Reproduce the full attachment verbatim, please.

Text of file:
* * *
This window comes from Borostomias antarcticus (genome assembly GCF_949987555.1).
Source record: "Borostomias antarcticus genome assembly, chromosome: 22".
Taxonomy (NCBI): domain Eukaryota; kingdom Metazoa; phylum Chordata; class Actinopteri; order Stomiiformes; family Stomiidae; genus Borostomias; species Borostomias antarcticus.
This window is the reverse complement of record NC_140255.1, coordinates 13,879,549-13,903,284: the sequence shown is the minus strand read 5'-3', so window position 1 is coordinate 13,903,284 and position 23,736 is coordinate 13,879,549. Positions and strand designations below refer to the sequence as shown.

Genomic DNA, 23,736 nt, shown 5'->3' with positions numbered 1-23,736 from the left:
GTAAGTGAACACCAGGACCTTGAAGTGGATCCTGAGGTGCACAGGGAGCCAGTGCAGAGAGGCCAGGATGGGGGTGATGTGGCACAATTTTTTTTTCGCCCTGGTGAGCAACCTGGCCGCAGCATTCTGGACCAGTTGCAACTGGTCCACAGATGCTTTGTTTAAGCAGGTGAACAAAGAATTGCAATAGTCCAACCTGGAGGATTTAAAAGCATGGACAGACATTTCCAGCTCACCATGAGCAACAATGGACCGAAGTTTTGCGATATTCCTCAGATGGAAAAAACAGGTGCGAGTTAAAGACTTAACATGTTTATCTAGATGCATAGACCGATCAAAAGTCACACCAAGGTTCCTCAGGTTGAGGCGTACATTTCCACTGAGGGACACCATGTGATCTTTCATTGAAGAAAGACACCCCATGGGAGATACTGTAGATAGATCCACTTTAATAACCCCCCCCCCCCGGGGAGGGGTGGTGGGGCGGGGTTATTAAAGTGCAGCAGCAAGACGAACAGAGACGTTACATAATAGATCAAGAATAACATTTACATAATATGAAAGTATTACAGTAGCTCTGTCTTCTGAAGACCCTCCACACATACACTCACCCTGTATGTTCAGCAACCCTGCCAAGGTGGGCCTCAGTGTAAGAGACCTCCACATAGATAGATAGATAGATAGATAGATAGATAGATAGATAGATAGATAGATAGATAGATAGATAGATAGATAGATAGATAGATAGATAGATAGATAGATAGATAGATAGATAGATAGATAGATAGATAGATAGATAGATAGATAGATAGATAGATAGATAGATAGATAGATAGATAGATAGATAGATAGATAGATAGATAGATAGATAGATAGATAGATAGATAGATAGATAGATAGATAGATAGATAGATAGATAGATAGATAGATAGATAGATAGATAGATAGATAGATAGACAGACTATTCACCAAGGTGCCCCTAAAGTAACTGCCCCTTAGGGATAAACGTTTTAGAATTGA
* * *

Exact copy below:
This window comes from Borostomias antarcticus (genome assembly GCF_949987555.1).
Source record: "Borostomias antarcticus genome assembly, chromosome: 22".
Taxonomy (NCBI): domain Eukaryota; kingdom Metazoa; phylum Chordata; class Actinopteri; order Stomiiformes; family Stomiidae; genus Borostomias; species Borostomias antarcticus.
This window is the reverse complement of record NC_140255.1, coordinates 13,879,549-13,903,284: the sequence shown is the minus strand read 5'-3', so window position 1 is coordinate 13,903,284 and position 23,736 is coordinate 13,879,549. Positions and strand designations below refer to the sequence as shown.

Genomic DNA, 23,736 nt, shown 5'->3' with positions numbered 1-23,736 from the left:
GTAAGTGAACACCAGGACCTTGAAGTGGATCCTGAGGTGCACAGGGAGCCAGTGCAGAGAGGCCAGGATGGGGGTGATGTGGCACAATTTTTTTTTCGCCCTGGTGAGCAACCTGGCCGCAGCATTCTGGACCAGTTGCAACTGGTCCACAGATGCTTTGTTTAAGCAGGTGAACAAAGAATTGCAATAGTCCAACCTGGAGGATTTAAAAGCATGGACAGACATTTCCAGCTCACCATGAGCAACAATGGACCGAAGTTTTGCGATATTCCTCAGATGGAAAAAACAGGTGCGAGTTAAAGACTTAACATGTTTATCTAGATGCATAGACCGATCAAAAGTCACACCAAGGTTCCTCAGGTTGAGGCGTACATTTCCACTGAGGGACACCATGTGATCTTTCATTGAAGAAAGACACCCCATGGGAGATACTGTAGATAGATCCACTTTAATAACCCCCCCCCCCCGGGGAGGGGTGGTGGGGCGGGGTTATTAAAGTGCAGCAGCAAGACGAACAGAGACGTTACATAATAGATCAAGAATAACATTTACATAATATGAAAGTATTACAGTAGCTCTGTCTTCTGAAGACCCTCCACACATACACTCACCCTGTATGTTCAGCAACCCTGCCAAGGTGGGCCTCAGTGTAAGAGACCTCCACATAGATAGATAGATAGATAGATAGATAGATAGATAGATAGATAGATAGATAGATAGATAGATAGATAGATAGATAGATAGATAGATAGATAGATAGATAGATAGATAGATAGATAGATAGATAGATAGATAGATAGATAGATAGATAGATAGATAGATAGATAGATAGATAGATAGATAGATAGATAGATAGATAGATAGATAGATAGATAGATAGATAGATAGATAGATAGATAGATAGATAGATAGATAGATAGATAGATAGATAGATAGATAGATAGATAGATAGATAGACAGACTATTCACCAAGGTGCCCCTAAAGTAACTGCCCCTTAGGGATAAACGTTTTAGAATTGA